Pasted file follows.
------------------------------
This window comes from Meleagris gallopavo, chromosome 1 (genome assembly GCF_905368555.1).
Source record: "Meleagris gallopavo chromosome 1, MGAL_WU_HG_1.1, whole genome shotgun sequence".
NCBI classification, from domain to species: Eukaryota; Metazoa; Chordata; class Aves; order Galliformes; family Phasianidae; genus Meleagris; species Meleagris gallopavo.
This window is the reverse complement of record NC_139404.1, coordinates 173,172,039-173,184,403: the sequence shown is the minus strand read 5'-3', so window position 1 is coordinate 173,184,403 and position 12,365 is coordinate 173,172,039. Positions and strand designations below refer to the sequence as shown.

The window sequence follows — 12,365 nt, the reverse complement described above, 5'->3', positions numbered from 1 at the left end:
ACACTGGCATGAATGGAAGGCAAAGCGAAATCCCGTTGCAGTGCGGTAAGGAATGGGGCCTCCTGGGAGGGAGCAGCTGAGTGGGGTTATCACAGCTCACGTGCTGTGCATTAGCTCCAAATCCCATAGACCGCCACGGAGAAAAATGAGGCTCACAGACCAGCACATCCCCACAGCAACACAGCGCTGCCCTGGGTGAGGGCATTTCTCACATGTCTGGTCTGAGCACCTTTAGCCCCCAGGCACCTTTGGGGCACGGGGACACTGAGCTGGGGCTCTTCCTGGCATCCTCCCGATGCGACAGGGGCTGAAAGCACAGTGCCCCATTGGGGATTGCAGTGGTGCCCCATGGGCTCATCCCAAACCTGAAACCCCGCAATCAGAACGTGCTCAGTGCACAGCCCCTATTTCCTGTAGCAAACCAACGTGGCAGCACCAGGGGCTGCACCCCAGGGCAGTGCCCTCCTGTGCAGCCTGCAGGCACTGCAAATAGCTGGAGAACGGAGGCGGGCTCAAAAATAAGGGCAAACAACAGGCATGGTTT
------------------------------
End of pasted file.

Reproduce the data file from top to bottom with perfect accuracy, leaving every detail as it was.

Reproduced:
This window comes from Meleagris gallopavo, chromosome 1 (genome assembly GCF_905368555.1).
Source record: "Meleagris gallopavo chromosome 1, MGAL_WU_HG_1.1, whole genome shotgun sequence".
NCBI classification, from domain to species: Eukaryota; Metazoa; Chordata; class Aves; order Galliformes; family Phasianidae; genus Meleagris; species Meleagris gallopavo.
This window is the reverse complement of record NC_139404.1, coordinates 173,172,039-173,184,403: the sequence shown is the minus strand read 5'-3', so window position 1 is coordinate 173,184,403 and position 12,365 is coordinate 173,172,039. Positions and strand designations below refer to the sequence as shown.

The window sequence follows — 12,365 nt, the reverse complement described above, 5'->3', positions numbered from 1 at the left end:
ACACTGGCATGAATGGAAGGCAAAGCGAAATCCCGTTGCAGTGCGGTAAGGAATGGGGCCTCCTGGGAGGGAGCAGCTGAGTGGGGTTATCACAGCTCACGTGCTGTGCATTAGCTCCAAATCCCATAGACCGCCACGGAGAAAAATGAGGCTCACAGACCAGCACATCCCCACAGCAACACAGCGCTGCCCTGGGTGAGGGCATTTCTCACATGTCTGGTCTGAGCACCTTTAGCCCCCAGGCACCTTTGGGGCACGGGGACACTGAGCTGGGGCTCTTCCTGGCATCCTCCCGATGCGACAGGGGCTGAAAGCACAGTGCCCCATTGGGGATTGCAGTGGTGCCCCATGGGCTCATCCCAAACCTGAAACCCCGCAATCAGAACGTGCTCAGTGCACAGCCCCTATTTCCTGTAGCAAACCAACGTGGCAGCACCAGGGGCTGCACCCCAGGGCAGTGCCCTCCTGTGCAGCCTGCAGGCACTGCAAATAGCTGGAGAACGGAGGCGGGCTCAAAAATAAGGGCAAACAACAGGCATGGTTT